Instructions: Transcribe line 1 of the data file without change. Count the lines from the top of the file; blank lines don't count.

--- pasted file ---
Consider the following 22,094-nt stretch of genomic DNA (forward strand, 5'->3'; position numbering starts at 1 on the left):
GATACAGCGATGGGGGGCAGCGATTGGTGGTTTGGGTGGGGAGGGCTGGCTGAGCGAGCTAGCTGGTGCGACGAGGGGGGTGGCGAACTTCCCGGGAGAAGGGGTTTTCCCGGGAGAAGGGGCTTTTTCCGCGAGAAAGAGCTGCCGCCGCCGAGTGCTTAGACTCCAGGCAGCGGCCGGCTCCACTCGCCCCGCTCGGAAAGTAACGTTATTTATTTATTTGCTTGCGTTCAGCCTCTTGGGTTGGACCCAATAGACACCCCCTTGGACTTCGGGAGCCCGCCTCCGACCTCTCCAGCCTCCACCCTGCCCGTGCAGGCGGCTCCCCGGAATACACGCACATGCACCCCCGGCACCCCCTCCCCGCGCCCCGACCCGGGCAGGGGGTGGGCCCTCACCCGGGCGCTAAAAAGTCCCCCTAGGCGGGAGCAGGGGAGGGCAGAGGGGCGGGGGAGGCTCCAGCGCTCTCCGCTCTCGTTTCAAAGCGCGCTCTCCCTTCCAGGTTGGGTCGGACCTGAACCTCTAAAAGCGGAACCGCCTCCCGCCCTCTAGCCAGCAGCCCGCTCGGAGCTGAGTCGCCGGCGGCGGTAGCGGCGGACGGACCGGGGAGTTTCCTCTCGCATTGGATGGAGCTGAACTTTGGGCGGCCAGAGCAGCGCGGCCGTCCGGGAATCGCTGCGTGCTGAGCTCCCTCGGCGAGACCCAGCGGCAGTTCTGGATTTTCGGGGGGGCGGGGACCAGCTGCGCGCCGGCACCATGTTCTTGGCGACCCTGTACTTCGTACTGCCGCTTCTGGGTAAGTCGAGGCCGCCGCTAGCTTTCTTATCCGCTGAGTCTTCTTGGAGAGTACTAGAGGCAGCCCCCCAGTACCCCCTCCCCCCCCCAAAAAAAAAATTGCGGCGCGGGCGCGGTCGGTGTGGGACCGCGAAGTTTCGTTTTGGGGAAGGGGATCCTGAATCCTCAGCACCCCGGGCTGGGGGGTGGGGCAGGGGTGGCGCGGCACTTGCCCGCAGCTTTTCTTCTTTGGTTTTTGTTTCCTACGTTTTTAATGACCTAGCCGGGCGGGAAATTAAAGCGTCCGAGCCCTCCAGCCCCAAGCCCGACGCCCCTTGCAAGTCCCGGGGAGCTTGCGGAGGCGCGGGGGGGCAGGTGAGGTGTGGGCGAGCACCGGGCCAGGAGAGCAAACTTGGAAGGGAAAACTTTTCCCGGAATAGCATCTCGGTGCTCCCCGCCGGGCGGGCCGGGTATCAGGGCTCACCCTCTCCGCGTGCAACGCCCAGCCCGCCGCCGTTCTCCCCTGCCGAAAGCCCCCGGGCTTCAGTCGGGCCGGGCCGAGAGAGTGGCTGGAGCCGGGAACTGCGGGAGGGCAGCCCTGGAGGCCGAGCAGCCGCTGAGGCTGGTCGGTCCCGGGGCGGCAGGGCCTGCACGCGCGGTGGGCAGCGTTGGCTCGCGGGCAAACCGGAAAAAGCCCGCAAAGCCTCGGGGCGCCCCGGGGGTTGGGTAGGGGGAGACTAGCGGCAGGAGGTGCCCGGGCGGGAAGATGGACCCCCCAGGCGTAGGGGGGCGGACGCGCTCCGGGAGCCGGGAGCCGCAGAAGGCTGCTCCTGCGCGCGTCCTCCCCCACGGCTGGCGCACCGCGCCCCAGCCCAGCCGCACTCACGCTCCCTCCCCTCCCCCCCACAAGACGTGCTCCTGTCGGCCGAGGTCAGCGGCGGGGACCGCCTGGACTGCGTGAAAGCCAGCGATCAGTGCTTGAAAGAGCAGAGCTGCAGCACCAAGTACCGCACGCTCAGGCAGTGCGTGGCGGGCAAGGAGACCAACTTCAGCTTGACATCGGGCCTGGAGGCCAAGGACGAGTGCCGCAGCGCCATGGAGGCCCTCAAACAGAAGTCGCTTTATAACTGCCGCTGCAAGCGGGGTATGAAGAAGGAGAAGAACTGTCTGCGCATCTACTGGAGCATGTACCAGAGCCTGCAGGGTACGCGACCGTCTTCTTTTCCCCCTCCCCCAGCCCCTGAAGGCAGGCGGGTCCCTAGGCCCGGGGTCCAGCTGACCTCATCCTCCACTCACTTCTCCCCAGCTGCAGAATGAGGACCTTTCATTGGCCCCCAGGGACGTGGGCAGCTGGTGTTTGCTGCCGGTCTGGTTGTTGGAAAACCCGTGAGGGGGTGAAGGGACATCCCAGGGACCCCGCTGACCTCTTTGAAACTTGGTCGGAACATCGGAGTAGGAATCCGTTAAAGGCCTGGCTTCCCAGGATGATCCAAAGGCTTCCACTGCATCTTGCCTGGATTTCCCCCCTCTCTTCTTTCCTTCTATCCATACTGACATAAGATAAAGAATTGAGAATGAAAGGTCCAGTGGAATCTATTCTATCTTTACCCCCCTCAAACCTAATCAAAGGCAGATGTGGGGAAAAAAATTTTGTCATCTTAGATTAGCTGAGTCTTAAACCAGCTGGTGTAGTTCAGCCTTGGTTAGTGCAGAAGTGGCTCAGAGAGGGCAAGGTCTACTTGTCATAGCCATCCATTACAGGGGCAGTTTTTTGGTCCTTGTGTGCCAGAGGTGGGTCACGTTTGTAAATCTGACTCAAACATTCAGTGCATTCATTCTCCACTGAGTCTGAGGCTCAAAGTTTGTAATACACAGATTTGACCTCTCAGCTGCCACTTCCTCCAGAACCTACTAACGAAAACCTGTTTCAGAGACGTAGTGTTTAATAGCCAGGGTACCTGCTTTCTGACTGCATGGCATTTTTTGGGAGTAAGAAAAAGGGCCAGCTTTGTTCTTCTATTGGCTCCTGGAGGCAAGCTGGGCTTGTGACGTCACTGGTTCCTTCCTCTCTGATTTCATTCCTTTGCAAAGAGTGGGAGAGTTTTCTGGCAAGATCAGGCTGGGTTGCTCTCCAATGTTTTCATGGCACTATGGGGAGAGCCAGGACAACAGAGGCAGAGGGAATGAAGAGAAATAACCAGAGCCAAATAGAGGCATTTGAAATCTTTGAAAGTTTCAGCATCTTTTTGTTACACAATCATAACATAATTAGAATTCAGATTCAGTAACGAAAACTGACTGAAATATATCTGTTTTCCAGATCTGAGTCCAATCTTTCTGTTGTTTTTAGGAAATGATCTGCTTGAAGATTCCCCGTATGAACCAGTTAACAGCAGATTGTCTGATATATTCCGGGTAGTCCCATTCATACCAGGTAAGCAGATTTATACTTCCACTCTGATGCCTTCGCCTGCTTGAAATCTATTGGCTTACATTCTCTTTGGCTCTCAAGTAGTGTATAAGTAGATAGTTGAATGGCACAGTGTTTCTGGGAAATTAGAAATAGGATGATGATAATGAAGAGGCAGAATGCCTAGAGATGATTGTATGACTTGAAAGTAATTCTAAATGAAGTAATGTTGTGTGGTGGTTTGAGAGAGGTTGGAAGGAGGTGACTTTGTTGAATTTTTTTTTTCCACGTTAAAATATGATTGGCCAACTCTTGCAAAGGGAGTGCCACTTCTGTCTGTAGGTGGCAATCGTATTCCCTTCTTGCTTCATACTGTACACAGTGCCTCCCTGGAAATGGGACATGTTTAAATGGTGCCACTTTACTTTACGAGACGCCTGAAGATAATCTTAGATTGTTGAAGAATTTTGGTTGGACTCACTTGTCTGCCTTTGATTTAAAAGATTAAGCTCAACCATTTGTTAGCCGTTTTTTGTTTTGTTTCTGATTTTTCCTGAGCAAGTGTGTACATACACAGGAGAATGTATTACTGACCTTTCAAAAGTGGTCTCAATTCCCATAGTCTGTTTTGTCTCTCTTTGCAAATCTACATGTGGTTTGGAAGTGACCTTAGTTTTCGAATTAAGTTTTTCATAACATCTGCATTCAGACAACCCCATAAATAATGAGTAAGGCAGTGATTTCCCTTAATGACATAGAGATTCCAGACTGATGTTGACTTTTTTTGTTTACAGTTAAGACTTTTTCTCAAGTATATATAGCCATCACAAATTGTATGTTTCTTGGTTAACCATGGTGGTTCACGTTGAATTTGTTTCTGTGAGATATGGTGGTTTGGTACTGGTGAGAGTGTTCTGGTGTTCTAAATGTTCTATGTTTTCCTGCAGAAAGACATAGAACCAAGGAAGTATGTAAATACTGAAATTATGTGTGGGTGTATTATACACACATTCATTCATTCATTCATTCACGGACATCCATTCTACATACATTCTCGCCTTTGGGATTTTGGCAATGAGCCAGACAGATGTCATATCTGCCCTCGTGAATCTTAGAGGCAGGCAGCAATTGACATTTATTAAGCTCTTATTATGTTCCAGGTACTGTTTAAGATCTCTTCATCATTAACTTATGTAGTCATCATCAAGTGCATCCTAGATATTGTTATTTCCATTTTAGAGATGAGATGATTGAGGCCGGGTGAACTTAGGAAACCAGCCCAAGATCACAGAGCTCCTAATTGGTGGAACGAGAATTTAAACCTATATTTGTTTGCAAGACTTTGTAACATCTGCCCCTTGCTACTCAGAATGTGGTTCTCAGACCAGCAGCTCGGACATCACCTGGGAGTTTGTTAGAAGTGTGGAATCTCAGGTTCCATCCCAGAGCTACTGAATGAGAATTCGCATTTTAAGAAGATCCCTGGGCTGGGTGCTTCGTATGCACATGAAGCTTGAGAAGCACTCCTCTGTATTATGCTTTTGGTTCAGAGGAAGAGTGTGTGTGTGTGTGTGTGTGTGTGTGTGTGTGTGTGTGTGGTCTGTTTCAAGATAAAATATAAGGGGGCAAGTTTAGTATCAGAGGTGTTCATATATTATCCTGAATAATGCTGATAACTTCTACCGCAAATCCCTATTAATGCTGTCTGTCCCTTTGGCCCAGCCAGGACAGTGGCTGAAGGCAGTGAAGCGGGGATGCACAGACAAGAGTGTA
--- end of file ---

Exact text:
Consider the following 22,094-nt stretch of genomic DNA (forward strand, 5'->3'; position numbering starts at 1 on the left):